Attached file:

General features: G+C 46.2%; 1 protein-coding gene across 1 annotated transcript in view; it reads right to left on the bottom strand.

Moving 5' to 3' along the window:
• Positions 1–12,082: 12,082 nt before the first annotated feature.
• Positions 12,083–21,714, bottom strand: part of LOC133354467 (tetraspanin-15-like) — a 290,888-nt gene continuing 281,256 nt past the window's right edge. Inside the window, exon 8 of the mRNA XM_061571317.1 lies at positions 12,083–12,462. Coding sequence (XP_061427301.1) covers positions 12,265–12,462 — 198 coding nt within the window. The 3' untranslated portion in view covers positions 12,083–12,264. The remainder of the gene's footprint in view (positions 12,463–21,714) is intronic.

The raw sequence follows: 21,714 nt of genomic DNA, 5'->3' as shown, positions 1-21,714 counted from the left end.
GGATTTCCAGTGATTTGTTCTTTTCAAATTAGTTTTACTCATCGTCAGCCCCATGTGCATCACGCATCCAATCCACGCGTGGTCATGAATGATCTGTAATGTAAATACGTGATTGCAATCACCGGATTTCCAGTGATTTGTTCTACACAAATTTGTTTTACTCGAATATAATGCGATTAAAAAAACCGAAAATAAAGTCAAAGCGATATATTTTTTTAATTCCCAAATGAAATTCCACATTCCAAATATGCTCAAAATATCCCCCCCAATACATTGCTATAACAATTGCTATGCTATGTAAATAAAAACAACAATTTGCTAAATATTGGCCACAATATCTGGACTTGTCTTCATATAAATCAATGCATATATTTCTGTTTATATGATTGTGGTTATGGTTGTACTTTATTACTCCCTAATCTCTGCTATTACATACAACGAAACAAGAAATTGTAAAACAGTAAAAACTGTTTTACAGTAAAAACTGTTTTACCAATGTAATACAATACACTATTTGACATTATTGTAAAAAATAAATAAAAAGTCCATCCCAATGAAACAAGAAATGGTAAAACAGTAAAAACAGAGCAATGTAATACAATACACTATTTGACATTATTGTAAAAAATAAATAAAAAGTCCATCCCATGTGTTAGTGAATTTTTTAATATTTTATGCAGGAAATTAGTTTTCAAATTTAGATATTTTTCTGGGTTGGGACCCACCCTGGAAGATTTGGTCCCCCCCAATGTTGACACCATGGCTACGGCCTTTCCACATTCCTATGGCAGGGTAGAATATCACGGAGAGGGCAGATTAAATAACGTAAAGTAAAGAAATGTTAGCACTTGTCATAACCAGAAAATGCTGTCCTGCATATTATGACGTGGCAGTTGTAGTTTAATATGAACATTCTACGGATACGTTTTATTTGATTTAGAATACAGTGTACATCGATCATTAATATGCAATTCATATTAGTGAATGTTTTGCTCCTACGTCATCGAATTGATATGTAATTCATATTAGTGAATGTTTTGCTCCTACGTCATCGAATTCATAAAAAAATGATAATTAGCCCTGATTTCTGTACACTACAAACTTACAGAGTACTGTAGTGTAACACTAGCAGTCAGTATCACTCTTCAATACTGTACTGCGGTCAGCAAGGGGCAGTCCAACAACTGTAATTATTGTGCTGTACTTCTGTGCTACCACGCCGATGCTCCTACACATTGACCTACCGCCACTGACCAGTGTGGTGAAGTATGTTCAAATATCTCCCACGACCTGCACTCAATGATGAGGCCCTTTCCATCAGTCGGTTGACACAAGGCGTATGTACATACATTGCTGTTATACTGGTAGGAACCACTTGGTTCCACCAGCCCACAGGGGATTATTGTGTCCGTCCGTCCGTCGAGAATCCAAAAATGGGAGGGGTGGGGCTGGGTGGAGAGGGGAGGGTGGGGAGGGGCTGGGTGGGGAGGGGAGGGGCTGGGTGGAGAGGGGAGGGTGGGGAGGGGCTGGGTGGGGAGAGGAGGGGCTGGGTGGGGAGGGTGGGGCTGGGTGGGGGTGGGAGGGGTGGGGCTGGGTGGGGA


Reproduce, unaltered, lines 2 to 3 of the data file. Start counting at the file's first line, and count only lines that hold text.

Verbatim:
Moving 5' to 3' along the window:
• Positions 1–12,082: 12,082 nt before the first annotated feature.